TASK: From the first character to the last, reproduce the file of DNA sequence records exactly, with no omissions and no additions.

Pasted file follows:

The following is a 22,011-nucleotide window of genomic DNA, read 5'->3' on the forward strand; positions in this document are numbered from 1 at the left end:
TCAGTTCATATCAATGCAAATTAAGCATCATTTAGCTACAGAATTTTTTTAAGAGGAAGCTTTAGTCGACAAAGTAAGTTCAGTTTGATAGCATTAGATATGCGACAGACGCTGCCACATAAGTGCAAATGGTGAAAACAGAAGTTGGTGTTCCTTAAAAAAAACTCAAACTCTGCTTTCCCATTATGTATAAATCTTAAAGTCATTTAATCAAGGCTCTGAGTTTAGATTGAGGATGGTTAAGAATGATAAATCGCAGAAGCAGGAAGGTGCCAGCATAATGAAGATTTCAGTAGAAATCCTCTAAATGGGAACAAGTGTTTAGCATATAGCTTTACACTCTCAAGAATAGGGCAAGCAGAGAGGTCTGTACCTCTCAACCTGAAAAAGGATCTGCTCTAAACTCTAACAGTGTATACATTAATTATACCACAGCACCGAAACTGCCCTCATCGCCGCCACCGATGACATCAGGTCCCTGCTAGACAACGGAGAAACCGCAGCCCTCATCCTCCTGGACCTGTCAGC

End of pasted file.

The following is a 22,011-nucleotide window of genomic DNA, read 5'->3' on the forward strand; positions in this document are numbered from 1 at the left end:
TCAGTTCATATCAATGCAAATTAAGCATCATTTAGCTACAGAATTTTTTTAAGAGGAAGCTTTAGTCGACAAAGTAAGTTCAGTTTGATAGCATTAGATATGCGACAGACGCTGCCACATAAGTGCAAATGGTGAAAACAGAAGTTGGTGTTCCTTAAAAAAAACTCAAACTCTGCTTTCCCATTATGTATAAATCTTAAAGTCATTTAATCAAGGCTCTGAGTTTAGATTGAGGATGGTTAAGAATGATAAATCGCAGAAGCAGGAAGGTGCCAGCATAATGAAGATTTCAGTAGAAATCCTCTAAATGGGAACAAGTGTTTAGCATATAGCTTTACACTCTCAAGAATAGGGCAAGCAGAGAGGTCTGTACCTCTCAACCTGAAAAAGGATCTGCTCTAAACTCTAACAGTGTATACATTAATTATACCACAGCACCGAAACTGCCCTCATCGCCGCCACCGATGACATCAGGTCCCTGCTAGACAACGGAGAAACCGCAGCCCTCATCCTCCTGGACCTGTCAGC